Maritime CEO

Idwal Marine: Google Street View of shipping coming soon

There’s been a noticeable drop in maintenance of dry bulk ships and container vessels over the past two years, according to new analysis from Cardiff-based Idwal Marine, a maritime consultancy and data service provider.

Nick Owens, CEO of Idwal Marine, tells Maritime CEO today investors must pay greater attention to the management and maintenance regime of their assets.

“It’s easy to treat a ship as a commodity, but the vessel’s maintenance and management regime has a significant impact on both the vessel’s value and ongoing maintenance costs,” Owens says.

Idwal Marine’s data analysis shows that there’s been a marked decline since 2017 in the condition of dry bulkers, particularly in the handy and supramax sectors, and containerships, during a weak market where sometimes essential maintenance has been postponed or avoided.

Idwal has noted a wide range of condition and management grades between technical managers via analysing data from its ship insepction platform, Inspectmyship. The collated data also shows that technical managers don’t always manage vessels to the same standard consistently within their own managed fleet, underlining the need for shipowners, investors and banks to keep a keen eye on the management of their assets.

“This applies equally to investors who have an increasing commitment to environmental and social governance, and with banks who are also operating in an increasingly regulated landscape,” Owens says, adding that conventions such as Basel 4 require all banks to revise their capital adequacy tests and understand the condition and value of their collateral more accurately than ever before.

Owens reckons the challenges owners face are getting vessel inspections carried out accurately, quickly, consistently and cost effectively to help make their investment decisions.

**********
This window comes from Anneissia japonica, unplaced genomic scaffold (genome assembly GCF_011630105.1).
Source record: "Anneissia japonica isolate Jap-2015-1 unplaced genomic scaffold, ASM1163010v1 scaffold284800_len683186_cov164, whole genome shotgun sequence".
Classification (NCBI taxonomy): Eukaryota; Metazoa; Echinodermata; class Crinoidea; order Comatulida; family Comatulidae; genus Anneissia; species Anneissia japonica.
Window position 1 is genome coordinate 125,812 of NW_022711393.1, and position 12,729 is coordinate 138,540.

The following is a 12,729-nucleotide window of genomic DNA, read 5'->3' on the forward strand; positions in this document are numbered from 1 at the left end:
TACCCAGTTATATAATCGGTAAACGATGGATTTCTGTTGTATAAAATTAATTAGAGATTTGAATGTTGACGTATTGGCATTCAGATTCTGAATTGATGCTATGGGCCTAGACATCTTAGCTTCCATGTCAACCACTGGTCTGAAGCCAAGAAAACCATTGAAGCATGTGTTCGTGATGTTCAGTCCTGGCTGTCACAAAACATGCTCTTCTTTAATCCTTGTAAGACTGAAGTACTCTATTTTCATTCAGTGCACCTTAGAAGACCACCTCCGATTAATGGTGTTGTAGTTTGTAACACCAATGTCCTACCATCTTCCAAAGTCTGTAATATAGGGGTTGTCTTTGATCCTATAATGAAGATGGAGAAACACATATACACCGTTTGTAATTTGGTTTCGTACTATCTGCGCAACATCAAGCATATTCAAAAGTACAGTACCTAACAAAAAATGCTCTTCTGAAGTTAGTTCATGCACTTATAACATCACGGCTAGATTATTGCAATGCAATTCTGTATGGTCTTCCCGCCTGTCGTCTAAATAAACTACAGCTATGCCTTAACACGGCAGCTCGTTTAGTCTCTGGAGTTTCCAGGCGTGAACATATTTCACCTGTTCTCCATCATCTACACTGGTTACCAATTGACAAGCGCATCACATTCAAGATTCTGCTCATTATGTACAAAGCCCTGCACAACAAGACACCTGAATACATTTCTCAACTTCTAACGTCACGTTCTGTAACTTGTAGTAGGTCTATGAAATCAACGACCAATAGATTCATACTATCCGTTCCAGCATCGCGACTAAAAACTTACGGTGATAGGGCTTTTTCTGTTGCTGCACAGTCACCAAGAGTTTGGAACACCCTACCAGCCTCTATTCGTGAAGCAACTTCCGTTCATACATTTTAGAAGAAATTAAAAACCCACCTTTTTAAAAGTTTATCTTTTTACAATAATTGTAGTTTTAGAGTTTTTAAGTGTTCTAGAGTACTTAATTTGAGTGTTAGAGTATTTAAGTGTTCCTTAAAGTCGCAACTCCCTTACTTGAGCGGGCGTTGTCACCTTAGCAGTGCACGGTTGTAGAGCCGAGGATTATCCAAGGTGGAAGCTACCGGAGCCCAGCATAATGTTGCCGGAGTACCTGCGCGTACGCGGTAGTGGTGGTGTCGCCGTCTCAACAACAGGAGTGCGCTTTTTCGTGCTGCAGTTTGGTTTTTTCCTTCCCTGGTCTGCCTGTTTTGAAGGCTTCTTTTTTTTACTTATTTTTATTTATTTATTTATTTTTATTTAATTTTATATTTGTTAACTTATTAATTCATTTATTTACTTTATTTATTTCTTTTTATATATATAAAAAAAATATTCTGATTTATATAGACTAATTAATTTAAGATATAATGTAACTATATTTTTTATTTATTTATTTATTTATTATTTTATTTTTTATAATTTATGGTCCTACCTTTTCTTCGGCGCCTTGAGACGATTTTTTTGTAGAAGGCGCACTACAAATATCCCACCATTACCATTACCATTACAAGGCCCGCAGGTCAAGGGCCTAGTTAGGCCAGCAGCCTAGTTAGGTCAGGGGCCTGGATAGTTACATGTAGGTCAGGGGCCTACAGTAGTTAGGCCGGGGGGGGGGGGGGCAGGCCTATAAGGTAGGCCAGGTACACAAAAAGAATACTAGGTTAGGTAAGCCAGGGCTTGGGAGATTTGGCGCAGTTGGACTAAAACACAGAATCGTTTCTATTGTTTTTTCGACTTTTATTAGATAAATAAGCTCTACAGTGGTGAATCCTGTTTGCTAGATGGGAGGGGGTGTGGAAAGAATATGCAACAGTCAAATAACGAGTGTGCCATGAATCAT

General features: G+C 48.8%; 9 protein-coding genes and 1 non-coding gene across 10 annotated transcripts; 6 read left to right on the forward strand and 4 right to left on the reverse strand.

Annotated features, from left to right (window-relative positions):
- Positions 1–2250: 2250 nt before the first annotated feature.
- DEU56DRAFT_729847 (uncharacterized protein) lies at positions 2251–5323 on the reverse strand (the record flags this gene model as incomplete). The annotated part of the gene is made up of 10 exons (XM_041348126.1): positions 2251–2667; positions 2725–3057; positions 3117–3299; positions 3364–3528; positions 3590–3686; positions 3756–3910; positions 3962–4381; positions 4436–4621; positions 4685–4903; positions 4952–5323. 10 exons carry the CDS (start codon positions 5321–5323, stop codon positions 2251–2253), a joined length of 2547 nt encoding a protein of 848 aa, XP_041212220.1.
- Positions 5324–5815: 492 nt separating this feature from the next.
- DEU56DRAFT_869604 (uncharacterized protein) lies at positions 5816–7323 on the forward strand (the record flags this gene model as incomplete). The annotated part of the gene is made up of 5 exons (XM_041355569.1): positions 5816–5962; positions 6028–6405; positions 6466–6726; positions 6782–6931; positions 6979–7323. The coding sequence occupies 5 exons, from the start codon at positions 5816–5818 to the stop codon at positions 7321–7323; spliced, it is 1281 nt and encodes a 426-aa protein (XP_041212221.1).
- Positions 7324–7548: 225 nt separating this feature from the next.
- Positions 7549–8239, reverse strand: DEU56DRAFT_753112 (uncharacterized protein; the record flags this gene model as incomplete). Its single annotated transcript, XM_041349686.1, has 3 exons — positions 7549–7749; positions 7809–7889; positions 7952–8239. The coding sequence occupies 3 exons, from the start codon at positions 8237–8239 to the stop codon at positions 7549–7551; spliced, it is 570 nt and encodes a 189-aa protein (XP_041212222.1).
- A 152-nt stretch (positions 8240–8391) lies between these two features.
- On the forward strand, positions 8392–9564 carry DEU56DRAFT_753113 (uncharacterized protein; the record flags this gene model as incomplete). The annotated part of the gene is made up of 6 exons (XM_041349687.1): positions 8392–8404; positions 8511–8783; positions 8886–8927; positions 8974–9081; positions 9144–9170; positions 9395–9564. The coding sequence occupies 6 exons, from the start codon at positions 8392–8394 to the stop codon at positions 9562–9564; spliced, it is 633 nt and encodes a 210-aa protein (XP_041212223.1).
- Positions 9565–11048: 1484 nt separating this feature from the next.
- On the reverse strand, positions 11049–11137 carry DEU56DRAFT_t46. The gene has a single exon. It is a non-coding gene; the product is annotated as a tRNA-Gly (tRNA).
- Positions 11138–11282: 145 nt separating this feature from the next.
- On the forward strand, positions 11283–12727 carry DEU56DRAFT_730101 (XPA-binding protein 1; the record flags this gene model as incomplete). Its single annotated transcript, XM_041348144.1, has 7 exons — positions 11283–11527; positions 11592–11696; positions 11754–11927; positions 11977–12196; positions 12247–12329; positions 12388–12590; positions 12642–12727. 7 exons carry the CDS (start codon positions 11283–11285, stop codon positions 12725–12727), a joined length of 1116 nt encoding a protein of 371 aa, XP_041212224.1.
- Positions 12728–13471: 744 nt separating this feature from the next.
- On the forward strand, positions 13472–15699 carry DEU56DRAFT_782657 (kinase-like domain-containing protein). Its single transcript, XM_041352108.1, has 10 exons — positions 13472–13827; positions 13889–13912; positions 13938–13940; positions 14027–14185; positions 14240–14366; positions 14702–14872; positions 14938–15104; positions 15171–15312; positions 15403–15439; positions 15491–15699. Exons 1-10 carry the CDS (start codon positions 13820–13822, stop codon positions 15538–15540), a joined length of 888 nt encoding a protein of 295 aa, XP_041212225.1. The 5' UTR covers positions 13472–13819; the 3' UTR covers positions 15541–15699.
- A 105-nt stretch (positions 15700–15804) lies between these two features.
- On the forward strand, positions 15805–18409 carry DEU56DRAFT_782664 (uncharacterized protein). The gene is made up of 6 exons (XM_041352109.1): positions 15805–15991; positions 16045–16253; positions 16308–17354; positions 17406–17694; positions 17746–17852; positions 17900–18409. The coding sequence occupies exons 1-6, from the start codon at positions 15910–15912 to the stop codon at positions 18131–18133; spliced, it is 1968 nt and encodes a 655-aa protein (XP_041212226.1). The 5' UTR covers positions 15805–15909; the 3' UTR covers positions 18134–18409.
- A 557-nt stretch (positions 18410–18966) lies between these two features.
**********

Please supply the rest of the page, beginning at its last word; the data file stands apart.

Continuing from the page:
“In our experience, owners want accurate and quality reporting from qualified surveyors, fast response, and upfront transparent pricing that’s easy to understand.  They also want reports that written in plain English and, most importantly, the ability to compare their vessel’s condition to other ships in their peer group,” Owens says.

In 2017, Idwal launched Inspectmyship, the industry’s first online vessel inspection platform. Idwal uses smart data analytics to help clients identify and understand their assets’ condition compared to peers, giving the critical analysis needed for maritime investments.

Owens, formerly with British shipowner Graig, claims that the Idwal Grade is the industry’s only consistent source of standardised ship condition data  and is becoming the industry benchmark for banks, financial institutions, private equity groups, shipowners, brokers, insurers and charterers.

The Idwal Grade is a culmination of a weighted grading system and an underlying set of algorithms which automatically determine a vessel grade, based on the input inspection data.  Each vessel is inspected to the same standard.

Owens says the company’s focus now is on growing its data set of relevant condition and management grades across as many vessels as possible, and expanding its surveyor network.

Idwal currently has a network of over 200 surveyors performing inspections in over 446 ports in 90 countries, and its data set of relevant vessel condition and management data now exceeds 2,000 ships.

The platform also gives the opportunity for surveyors to choose when and where they work, much like the Uber model.

“We’re seeing a lot of interest in virtual reality tours of vessels and we expect the Google Street View style walk around of ships to become the norm for shipping over time, as we’ve seen in the real estate market and the hotel industry.  It gives an absolute reflection of what the ship looks like at the time of the inspection,” Owens says.

Going forward, Idwal expects to launch additional services such as more diverse inspection types, live inspections, and remote / drone inspections.

“Ultimately, we see the Idwal inspection model working across a number of sectors such as oil & gas, pipelines, aviation and critical infrastructure,” Owens anticipates.

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